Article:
Later life in Philadelphia[edit]

Coles moved to Philadelphia in 1832, gratified by its active social and intellectual life, as well as slavery's absence. At age 46, Coles married prominent socialite Sally Logan Roberts (1809 to 1883) on November 28, 1833. The couple had three children: Mary Coles, Edward Coles, Jr., and Roberts Coles. Sally Coles inherited significant property upon her father's death, but it (and much of Coles' own fortune) was devastated by the Panic of 1837. Furthermore, his family's renovated Enniscorthy plantation burned down in 1839, and his elder brother Isaac only survived the disasters by two years.[1] Coles's last public appointment was in 1841, when he served on a committee investigating the U.S. Bank, which ultimately led to the resignation of his friend Nicholas Biddle.[64] Coles unsuccessfully sought political appointments from his Virginia classmates who had become high federal officials, John Tyler and Winfield Scott. Still, rental income from real estate investments (widely spread geographically) kept the growing family financially comfortable. Coles and his young family travelled often to visit his extended family and properties in Virginia and Washington, D.C., as well as Illinois and later Schooley's Mountain, New Jersey. He was elected as a member of the American Philosophical Society in 1839.[68]

However, Coles never resumed his political career, uncomfortable with the new party system. Nonetheless, he rejoiced when Abraham Lincoln, whom he remembered as a young Illinois lawyer, was elected president. The elderly ex-governor briefly met the newly elected president on his journey to Washington.[69] Coles had also publicly taken exception to Senator Stephen A. Douglas' characterization of slavery's history in Illinois during the Kansas-Nebraska debate of 1854.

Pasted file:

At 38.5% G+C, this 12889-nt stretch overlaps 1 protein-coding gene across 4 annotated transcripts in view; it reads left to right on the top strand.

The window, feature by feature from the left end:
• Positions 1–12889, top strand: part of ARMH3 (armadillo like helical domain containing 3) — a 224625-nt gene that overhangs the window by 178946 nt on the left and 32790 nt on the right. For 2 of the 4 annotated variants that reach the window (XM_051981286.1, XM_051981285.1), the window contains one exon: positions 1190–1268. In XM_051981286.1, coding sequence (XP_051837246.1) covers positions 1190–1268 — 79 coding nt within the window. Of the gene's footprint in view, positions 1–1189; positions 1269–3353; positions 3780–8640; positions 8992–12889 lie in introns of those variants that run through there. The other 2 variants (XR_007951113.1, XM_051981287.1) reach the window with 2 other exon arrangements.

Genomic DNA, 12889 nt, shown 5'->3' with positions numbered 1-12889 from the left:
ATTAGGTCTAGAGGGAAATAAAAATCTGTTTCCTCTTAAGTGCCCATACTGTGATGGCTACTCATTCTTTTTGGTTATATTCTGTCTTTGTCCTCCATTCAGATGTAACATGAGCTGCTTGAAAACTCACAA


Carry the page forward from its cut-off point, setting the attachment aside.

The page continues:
Coles turned to history during his later years. He was recognized as one of the few remaining men with close personal knowledge of both Madison and Jefferson, and burnished their reputations as champions of the republican ideals that had also motivated Coles during his entire life.[70] Coles had lobbied both Jefferson and Madison (and later Thomas Jefferson Randolph) to free their slaves. Coles was surprised when Madison failed to do so, only later learning that lawyer Robert Taylor had persuaded the former President to leave emancipation instructions for his widow, whose father had gone bankrupt after freeing his slaves many years earlier. Dolley, with other personal economic priorities (especially a son addicted to gambling), freed no slaves upon her death in 1849.[71] Coles also wrote about the Northwest Ordinance. However, most of Coles' own papers from Illinois were destroyed in a fire in 1852 while his friend John Mason Peck was writing a history of the new state.[72] Coles also assisted Virginia historians William Cabell Rives and Hugh Blair Grigsby, and New Yorker Henry S. Randall.

Coles family gravesite

To his father's great disappointment, Roberts Coles returned to Virginia in 1860, where he became a slaveowner (buying a plantation from a relative) and engaged to Jennie Fairfax of Richmond. After the Civil War began, he enlisted in the Green Mountain Greys and was elected captain. Roberts Coles died (as did the other Confederate captain) during the Battle of Roanoke Island, February 8, 1862.[73][74]


Coles' grave

Coles died, aged eighty one years, in his home (1303 Spruce Street in Philadelphia) on July 7, 1868.[75] While devastated by his younger son's death fighting for the Confederates, Coles lived to see slavery abolished through President Lincoln's issuing the Emancipation Proclamation as well as ratification of the Thirteenth Amendment. Coles also lived to see his elder son and namesake, Edward Coles, Jr., marry Elizabeth (Bessie) Mason Campbell, relative of anti-slavery founding father George Mason (descendant of his younger brother Thomson Mason) on February 25, 1868. Edward Coles Jr. became a prominent lawyer in Philadelphia, and a long-time vestry member of Christ Church, which still displays a plaque honoring his service on the south wall inside the nave.

The Coles family grave at Woodlands Cemetery in west Philadelphia includes the final resting places of the former governor, his wife Sally, as well as their three children. His daughter Mary Coles (who never married) and Caroline Sanford founded the Church Training school for Deaconesses in Philadelphia in 1891, and served as its president as well as a faculty member.[76] The school generally graduated 7 to 10 pupils per year (the highest number in residence was 30 in 1912-13), which were in great demand and served not only in hospitals and parishes in Pennsylvania, but throughout the United States and missions abroad. In 1895 Mary Coles secured the re-interment of her brother Roberts from the family cemetery at Enniscorthy. Edward Jr. and Bessie Coles were also buried at the new family gravesite.